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Depression in Children

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Occasionally being sad or feeling hopeless is a part of every child’s life. However, some children feel sad or uninterested in things that they used to enjoy, or feel helpless or hopeless in situations they are able to change. When children feel persistent sadness and hopelessness, they may be diagnosed with depression.

Examples of behaviors often seen in children with depression include:
-Feeling sad, hopeless, or irritable a lot of the time
-Not wanting to do, or enjoy doing, fun things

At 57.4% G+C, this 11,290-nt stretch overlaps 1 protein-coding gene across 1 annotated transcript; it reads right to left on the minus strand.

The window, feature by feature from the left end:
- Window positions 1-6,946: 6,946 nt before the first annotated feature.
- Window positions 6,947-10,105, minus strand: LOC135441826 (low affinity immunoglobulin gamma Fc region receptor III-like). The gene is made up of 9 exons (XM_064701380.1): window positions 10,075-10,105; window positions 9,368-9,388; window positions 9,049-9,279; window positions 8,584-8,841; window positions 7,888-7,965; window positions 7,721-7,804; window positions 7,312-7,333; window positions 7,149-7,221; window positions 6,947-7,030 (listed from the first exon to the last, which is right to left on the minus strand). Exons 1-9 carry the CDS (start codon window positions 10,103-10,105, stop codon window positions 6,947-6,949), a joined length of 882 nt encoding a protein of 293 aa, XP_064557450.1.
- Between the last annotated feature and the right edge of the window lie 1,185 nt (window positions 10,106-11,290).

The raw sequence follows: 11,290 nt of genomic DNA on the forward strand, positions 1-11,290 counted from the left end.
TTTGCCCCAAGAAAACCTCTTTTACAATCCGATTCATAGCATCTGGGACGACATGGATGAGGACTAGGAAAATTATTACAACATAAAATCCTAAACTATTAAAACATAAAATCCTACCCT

-Showing changes in eating patterns – eating a lot more or a lot less than usual
-Showing changes in sleep patterns – sleeping a lot more or a lot less than normal
-Showing changes in energy – being tired and sluggish or tense and restless a lot of the time
-Having a hard time paying attention
-Feeling worthless, useless, or guilty
-Showing self-injury and self-destructive behavior

Some children may not talk about their helpless and hopeless thoughts, and may not appear sad. Depression might also cause a child to make trouble or act unmotivated, causing others not to notice that the child is depressed, or to incorrectly label the child as a trouble-maker or lazy.

Content source: National Center on Birth Defects and Developmental Disabilities, Centers for Disease Control and Prevention